“When he sees you he lifts his lip and lets a flash of his teeth out, and then turns a little out of the course he was pursuing, depresses his head a bit, and strikes a long, soft-footed trot through the sagebrush, glancing over his shoulder at you, from time to time, till he is about out of easy pistol range, and then he stops and takes a deliberate survey of you; he will trot fifty yards and stop again- another fifty and stop again; and finally the gray of his gliding body blends with the gray of the sagebrush, and he disappears. All this is when you make no demonstration against him; but if you do, he develops a livelier interest in his journey, and instantly electrifies his heels and puts such a deal of real estate between himself and your weapon that by the time you have raised the hammer you see that you need a Minie rifle, and by the time you have got him in line you need a rifled cannon, and by the time you have ‘drawn a bead’ on him you see well enough that nothing but an unusually long-winded streak of lightning could reach him where he is now.”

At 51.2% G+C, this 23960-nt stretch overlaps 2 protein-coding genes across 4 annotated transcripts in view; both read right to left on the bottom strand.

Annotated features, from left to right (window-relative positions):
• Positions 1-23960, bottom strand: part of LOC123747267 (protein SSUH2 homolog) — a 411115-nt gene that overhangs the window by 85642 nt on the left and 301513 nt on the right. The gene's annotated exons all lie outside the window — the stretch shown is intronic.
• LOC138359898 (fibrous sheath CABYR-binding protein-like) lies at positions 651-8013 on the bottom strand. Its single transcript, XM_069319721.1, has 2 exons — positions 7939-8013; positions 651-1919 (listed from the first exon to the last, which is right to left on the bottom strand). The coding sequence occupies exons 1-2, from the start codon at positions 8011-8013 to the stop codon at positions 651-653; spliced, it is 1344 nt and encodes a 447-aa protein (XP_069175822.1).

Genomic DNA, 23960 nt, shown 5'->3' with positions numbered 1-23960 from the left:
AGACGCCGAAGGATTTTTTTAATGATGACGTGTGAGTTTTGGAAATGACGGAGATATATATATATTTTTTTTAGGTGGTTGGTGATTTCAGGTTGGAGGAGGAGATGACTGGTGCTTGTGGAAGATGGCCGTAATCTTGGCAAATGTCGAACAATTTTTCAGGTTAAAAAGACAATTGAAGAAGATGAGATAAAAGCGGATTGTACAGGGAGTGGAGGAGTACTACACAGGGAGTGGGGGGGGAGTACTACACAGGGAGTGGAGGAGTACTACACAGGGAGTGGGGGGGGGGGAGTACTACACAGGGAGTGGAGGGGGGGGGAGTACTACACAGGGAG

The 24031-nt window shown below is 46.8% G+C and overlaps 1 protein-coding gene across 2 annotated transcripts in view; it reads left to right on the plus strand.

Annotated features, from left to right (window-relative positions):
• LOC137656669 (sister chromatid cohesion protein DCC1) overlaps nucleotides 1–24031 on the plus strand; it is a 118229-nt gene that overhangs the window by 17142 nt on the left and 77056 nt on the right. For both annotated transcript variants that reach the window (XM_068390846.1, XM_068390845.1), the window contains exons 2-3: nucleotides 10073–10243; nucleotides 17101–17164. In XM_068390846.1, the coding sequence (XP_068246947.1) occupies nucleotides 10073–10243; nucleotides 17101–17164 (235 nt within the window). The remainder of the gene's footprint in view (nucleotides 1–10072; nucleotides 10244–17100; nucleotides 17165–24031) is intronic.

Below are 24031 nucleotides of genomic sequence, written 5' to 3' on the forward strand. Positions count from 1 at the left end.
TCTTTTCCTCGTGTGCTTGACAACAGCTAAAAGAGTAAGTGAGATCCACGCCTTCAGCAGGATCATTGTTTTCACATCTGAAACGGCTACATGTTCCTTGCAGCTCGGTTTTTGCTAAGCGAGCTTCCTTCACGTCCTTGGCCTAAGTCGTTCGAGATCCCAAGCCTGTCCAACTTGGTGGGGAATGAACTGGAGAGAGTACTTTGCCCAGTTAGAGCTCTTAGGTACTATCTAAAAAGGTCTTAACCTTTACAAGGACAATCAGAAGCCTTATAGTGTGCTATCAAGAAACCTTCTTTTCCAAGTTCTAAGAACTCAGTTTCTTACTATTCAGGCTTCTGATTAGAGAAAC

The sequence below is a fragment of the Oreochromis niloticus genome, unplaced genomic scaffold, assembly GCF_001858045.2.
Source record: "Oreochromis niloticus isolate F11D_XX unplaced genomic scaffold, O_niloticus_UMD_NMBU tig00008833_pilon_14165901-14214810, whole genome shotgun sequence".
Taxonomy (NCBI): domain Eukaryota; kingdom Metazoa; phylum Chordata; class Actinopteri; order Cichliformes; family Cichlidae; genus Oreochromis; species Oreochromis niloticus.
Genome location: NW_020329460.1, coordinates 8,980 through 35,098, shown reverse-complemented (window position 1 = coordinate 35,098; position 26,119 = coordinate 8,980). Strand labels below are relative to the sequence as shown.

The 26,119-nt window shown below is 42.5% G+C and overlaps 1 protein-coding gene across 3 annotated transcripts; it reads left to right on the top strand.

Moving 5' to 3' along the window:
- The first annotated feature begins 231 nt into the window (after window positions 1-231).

Wile E. Coyote and The Road Runner — created for Warner Brothers (Warner Brothers Studios is in Burbank) in 1948 — are a duo of characters from the Looney Tunes and Merrie Melodies series of cartoons. In the cartoons, the coyote repeatedly attempts to catch and subsequently eat the Road Runner, a fast-running ground bird, but is never successful. From 1952 to 1963, The Coyote appears as an occasional antagonist of Bugs Bunny, who was a version of Chaplin.

The Music Box Steps is a set of outdoor public stairs in the Silver Lake District a short distance from Sunset Boulevard between Descanso Drive and North Vendome Street. A tiny triangular park is between North Vendome and North Reno Street. The park’s name is the Laurel and Hardy Park.   The park is 1.8 miles from the former Keystone studio. If you follow Sunset to the Vista Vintage Theater (opened in 1923), you’ll come across the location for D. W. Griffith’s The Fall of Babylon, part of his movie Intolerance (1916)